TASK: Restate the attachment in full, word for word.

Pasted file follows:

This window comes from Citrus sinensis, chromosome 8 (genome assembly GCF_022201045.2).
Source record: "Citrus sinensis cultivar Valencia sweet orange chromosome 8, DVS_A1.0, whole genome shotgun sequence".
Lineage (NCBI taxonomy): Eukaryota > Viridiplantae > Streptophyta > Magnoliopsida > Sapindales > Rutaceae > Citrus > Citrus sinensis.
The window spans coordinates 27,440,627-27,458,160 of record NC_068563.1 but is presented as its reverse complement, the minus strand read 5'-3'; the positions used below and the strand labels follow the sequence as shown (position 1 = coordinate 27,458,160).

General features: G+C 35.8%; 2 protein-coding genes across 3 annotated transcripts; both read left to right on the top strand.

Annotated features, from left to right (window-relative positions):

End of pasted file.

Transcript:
This window comes from Citrus sinensis, chromosome 8 (genome assembly GCF_022201045.2).
Source record: "Citrus sinensis cultivar Valencia sweet orange chromosome 8, DVS_A1.0, whole genome shotgun sequence".
Lineage (NCBI taxonomy): Eukaryota > Viridiplantae > Streptophyta > Magnoliopsida > Sapindales > Rutaceae > Citrus > Citrus sinensis.
The window spans coordinates 27,440,627-27,458,160 of record NC_068563.1 but is presented as its reverse complement, the minus strand read 5'-3'; the positions used below and the strand labels follow the sequence as shown (position 1 = coordinate 27,458,160).

General features: G+C 35.8%; 2 protein-coding genes across 3 annotated transcripts; both read left to right on the top strand.

Annotated features, from left to right (window-relative positions):